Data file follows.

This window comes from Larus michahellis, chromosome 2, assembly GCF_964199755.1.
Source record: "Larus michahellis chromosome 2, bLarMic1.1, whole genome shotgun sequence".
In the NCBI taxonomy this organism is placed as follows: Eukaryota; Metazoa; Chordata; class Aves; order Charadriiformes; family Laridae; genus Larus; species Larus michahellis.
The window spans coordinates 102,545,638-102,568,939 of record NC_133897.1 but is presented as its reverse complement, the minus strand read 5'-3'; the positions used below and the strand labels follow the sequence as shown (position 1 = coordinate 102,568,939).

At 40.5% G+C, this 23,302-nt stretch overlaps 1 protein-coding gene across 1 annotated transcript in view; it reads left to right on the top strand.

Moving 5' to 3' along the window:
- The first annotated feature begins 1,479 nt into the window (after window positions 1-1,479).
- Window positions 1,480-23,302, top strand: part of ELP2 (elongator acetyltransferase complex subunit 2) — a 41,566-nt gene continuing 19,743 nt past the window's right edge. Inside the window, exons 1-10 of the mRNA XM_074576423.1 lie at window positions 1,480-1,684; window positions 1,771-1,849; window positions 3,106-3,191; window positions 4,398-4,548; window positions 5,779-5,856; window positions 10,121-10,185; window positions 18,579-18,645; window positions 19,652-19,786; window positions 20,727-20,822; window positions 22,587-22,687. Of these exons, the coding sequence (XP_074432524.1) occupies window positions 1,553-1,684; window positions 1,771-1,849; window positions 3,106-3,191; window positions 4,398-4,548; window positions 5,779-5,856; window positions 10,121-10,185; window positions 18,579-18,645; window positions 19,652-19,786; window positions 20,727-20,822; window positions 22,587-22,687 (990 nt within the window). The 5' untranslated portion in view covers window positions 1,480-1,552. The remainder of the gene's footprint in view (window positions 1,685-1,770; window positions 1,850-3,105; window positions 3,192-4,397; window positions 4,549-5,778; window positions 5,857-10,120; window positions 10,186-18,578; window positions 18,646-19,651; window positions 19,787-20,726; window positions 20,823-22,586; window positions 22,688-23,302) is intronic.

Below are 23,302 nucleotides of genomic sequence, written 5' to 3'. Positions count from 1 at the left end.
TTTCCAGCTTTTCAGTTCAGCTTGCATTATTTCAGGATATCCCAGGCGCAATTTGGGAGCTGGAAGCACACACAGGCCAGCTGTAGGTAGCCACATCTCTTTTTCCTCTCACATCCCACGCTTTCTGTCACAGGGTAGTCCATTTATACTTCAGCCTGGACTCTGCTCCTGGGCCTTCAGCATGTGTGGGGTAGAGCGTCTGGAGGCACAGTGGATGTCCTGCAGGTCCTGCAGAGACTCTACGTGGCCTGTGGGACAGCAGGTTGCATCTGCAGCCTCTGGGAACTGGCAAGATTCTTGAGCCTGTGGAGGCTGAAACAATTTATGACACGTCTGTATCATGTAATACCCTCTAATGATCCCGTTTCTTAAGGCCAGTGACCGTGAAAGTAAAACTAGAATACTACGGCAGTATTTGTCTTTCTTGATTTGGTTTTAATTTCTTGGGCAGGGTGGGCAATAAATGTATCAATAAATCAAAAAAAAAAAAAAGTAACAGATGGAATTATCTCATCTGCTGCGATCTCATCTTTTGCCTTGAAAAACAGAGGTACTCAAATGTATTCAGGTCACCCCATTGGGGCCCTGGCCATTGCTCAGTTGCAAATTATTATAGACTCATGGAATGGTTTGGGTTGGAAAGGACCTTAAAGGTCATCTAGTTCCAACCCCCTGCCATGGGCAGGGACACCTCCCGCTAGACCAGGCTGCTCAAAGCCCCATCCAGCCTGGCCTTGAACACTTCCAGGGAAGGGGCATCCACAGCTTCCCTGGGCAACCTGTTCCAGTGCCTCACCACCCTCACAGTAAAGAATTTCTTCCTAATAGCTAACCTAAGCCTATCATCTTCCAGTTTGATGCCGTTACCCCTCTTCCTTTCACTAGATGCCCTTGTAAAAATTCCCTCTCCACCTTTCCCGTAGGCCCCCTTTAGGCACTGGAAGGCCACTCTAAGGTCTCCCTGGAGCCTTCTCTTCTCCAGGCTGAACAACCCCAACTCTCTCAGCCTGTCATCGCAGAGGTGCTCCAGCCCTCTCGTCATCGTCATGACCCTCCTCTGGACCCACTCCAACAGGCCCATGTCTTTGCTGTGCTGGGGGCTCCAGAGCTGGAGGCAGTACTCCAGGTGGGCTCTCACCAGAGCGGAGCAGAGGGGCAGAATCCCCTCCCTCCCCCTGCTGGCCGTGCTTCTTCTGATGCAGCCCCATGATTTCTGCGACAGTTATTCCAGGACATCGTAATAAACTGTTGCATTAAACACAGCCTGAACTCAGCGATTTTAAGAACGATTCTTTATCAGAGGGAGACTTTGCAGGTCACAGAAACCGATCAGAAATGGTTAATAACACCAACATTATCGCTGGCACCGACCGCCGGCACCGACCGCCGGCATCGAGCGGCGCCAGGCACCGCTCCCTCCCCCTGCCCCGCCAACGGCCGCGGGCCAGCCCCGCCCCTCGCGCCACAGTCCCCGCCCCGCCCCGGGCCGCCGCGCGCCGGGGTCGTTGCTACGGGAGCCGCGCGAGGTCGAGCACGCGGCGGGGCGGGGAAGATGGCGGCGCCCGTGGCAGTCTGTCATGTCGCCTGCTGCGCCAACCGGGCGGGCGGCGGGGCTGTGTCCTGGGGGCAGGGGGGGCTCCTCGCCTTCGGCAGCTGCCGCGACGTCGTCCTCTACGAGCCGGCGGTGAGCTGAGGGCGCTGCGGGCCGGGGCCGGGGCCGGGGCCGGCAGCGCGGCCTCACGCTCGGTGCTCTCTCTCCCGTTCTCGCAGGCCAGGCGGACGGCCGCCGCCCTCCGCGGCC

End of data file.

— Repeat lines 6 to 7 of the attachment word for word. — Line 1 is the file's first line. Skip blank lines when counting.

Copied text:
Moving 5' to 3' along the window:
- The first annotated feature begins 1,479 nt into the window (after window positions 1-1,479).